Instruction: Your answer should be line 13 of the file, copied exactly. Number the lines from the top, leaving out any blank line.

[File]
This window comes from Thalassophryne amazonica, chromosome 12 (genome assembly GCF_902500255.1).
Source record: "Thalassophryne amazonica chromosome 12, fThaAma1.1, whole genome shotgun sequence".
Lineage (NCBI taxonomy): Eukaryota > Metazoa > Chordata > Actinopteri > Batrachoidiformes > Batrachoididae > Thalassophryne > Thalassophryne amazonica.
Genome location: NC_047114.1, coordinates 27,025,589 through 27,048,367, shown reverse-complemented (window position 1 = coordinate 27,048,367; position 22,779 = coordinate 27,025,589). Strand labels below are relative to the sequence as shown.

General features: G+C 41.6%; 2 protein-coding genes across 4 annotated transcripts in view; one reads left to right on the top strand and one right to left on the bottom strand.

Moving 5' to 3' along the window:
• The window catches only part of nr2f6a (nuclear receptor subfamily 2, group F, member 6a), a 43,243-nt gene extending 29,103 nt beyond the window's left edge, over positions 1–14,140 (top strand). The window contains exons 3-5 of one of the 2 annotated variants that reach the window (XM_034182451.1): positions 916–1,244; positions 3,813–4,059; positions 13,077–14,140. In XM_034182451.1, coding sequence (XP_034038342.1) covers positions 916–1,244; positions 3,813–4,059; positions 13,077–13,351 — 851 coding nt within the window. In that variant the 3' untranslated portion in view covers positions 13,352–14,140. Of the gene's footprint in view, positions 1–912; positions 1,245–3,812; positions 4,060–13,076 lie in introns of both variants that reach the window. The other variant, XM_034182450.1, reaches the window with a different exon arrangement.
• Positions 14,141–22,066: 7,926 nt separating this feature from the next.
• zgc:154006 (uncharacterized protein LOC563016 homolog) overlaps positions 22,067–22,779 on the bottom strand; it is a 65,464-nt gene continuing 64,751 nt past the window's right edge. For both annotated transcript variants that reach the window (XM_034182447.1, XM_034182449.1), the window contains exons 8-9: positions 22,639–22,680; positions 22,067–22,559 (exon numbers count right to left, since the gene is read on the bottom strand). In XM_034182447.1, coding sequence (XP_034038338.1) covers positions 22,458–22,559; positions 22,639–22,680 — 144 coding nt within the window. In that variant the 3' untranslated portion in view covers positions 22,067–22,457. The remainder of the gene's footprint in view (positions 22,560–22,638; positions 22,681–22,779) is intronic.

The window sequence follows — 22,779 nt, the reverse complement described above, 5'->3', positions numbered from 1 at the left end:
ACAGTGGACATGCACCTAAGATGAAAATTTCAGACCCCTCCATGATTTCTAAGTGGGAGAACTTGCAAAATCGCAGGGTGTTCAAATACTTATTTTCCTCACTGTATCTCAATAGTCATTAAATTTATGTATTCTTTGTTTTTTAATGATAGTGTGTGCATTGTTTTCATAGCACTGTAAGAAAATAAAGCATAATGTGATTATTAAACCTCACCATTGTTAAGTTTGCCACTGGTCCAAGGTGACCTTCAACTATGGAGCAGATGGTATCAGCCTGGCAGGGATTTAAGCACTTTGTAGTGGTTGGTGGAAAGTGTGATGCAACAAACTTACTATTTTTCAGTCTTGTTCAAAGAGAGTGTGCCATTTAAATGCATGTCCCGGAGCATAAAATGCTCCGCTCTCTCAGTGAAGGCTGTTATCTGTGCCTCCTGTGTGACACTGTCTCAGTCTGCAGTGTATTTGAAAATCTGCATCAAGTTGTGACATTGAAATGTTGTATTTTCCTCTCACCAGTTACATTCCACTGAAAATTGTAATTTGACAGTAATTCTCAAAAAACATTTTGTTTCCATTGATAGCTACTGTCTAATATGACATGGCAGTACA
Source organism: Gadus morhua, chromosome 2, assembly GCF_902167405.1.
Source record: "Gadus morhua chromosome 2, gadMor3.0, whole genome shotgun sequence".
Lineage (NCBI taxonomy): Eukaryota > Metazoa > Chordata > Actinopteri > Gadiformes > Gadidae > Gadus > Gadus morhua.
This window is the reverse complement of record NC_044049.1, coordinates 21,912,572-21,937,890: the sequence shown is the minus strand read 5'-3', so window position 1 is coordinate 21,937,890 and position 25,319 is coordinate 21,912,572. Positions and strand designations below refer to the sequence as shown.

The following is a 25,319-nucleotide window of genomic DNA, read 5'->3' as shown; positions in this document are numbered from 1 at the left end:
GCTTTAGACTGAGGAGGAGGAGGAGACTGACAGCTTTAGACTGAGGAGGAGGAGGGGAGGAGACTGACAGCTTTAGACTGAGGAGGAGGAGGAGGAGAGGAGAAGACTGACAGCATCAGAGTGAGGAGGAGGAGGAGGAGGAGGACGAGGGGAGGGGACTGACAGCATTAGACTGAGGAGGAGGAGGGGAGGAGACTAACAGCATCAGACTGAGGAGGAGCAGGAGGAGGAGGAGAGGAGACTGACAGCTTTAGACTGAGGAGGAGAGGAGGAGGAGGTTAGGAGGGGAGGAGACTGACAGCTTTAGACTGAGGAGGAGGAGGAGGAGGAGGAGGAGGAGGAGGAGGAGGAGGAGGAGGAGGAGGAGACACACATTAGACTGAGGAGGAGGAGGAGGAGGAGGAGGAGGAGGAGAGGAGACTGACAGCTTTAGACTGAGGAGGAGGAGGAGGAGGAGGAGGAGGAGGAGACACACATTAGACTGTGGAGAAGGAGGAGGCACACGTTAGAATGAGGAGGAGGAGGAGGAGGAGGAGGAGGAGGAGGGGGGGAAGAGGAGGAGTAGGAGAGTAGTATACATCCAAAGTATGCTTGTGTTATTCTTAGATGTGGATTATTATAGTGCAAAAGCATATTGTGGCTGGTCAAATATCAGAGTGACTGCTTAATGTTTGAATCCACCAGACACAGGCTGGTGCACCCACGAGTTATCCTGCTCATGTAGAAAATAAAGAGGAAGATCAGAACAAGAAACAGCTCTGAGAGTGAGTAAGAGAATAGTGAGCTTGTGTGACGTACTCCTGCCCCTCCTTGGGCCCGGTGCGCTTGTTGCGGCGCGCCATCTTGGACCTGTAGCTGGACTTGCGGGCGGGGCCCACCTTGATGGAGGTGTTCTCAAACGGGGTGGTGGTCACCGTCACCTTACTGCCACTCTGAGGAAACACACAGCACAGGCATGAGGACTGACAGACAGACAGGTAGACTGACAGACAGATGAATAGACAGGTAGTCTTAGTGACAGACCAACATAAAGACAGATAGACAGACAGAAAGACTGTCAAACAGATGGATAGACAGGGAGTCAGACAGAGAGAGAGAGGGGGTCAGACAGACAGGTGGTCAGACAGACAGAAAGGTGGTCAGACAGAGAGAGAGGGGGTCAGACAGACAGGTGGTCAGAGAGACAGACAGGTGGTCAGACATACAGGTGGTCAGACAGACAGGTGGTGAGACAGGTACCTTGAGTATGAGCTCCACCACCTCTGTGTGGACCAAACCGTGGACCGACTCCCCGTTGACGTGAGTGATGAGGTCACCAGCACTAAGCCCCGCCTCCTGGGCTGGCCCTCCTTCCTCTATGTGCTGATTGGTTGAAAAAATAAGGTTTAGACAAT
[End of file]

Source record: "Gadus morhua chromosome 2, gadMor3.0, whole genome shotgun sequence".